Such thinking comprises the ambient cultural atmosphere. It is the very air that we breathe. It creeps easily into the church’s thinking. Then, when we are confronted with the enormous numbers of people who die without believing or even hearing the gospel, our minds begin to race: Doesn’t God desire that all be saved (1 Tim 2:4)? Isn’t it true that the Lord does not wish that any should perish (2 Pet 3:9)? And then we consider the trumping question of anti-exclusivity: What about those who, through no fault of their own, have never heard the gospel? The response in some Christian circles is to speculate on the possibility of salvation apart from hearing and believing the gospel or the possibility of salvation being mediated through other religions.

Christians must recognize that such questions, while being difficult, are not off-limits. We need solid, biblically-faithful responses to those questions. But we also have to recognize the force of the climate in which we do our thinking. Our postmodern context demands that we answer questions such as these in an “exclusively inclusivistic” fashion. It is our duty to think through those questions, but it is equally our duty to think through them faithfully. Jesus Christ demands that we take every thought captive in obedience to him (2 Cor 10:4-5) and warns us about being conformed to the pattern or mold of this world (Rom 12:2). Our thinking is to be guided by his Word and here are four reasons to think that pluralism (all roads lead to God) and its sensibilities lack biblical warrant. Or to say it a different way, here are four broad reasons to think twice about jettisoning Jesus’ exclusive claims.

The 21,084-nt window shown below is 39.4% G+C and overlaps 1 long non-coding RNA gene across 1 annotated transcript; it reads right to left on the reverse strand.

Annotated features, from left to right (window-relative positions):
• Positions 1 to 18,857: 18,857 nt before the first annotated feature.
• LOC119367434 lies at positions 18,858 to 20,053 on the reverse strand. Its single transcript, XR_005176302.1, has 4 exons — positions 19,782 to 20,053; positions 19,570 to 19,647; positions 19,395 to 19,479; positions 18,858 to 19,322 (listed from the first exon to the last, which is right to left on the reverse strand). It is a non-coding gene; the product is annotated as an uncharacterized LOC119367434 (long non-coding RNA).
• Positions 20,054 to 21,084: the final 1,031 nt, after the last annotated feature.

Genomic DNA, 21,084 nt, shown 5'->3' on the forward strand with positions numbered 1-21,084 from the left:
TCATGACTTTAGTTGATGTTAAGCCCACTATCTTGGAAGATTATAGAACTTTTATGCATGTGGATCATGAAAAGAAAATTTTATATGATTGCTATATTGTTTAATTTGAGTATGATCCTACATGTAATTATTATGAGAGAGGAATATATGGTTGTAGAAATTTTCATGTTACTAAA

Explicit Biblical Teaching
When we read the gospels, we are confronted with the reality that Jesus was not at all concerned with being tolerant of false ideas about God and if he were speaking in our context he would not bow to the idol of political correctness. Living and teaching in a day and age that valued religious pluralism (the Greco-Roman world) as much as ours, Jesus taught that “repentance and forgiveness of sins was to be proclaimed in his name to all the nations (Luke 24:47), that unless one honored the Son it was impossible to honor God (John 5:23-26), and that he was the way, the truth and the life and that no one could come to the Father apart from him (John 14:6).  Jesus’ first disciples understood that teaching and were bold in propagating the message that “there is salvation in no one else, for there is no other name under heaven given among men by which we must be saved" (Acts 4:12). These explicit teachings (and that was just a representative sampling) must be considered in any Christian’s zeal to construct the possibility of salvation outside of belief in Jesus Christ.

Jesus was Not Hopeful That Most Would Be Saved